Today we have a global network with 30 million users. No one is in control, and no one can pull the plug. If one telecommunications company decided to shut off the segment of the Net that they administer, other companies could simply route their traffic around them. And if it weren't for password protection and the "firewalls" installed by corporations to protect their local turf from other computers, each of Internet's users would have access to all the other computers on the Net.

Passwords and firewalls don't always work. A hacker who burrows in and obtains the right sort of access can watch the passwords of other users fly by, and can capture them for later use. In November 1994, General Electric's robust firewalls were circumvented by hackers, according to a company spokeswoman, and GE had to pull their computers off the Net for a week to revamp their security procedures. In two other incidents, a group of hackers calling itself the Internet Liberation Front managed to break into systems. On one they posted a message warning corporate America against turning the Internet into a "cesspool of greed."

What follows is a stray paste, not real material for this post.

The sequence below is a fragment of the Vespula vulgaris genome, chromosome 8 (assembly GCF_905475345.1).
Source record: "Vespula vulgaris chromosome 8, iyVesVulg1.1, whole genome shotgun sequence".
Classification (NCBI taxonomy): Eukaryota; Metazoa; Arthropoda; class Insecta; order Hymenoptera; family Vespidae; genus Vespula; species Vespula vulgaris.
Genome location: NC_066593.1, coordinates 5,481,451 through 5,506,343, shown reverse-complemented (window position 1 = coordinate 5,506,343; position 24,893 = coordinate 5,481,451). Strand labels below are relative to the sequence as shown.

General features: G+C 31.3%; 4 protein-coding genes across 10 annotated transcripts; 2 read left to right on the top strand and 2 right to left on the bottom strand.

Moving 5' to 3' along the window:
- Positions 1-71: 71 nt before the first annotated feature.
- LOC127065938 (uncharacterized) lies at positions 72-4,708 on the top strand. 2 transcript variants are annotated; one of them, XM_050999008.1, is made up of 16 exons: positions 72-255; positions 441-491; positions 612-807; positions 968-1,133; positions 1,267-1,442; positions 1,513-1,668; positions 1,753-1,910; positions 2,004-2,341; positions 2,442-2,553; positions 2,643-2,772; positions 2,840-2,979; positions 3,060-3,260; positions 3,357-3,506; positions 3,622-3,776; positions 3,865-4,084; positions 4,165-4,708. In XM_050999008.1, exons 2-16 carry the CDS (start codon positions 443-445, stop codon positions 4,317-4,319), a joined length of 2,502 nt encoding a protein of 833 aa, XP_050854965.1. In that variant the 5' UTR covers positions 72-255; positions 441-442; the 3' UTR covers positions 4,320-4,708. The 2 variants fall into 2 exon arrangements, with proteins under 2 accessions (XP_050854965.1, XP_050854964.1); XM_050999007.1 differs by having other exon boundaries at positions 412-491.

So Big Brother has a problem. But it's not so much a problem of national security, except perhaps in the broad sense of economic vulnerability. Defense and intelligence systems that are classified are not connected to the Internet. When the Pentagon complains to NBC about national security, what they really mean is that they might have to forego the convenience of Internet contacts with their contractors, and use other means instead.

No, Big Brother in this case is not the Pentagon, it's really big business. They're chomping at the Net's information bits, while the computer security problem is reining them back. Until this problem is solved, the Net cannot be used for serious commercial transactions. Big business seems to be feeding scare stories to the media, and the Pentagon is helping them out by raising the time-tested bugaboo of national security -- the only surefire way to scare Congress into repressive legislation. America leads the world in information technology, and the Internet is potentially a lucrative link in tomorrow's profit chain. If only those pesky hackers would go away.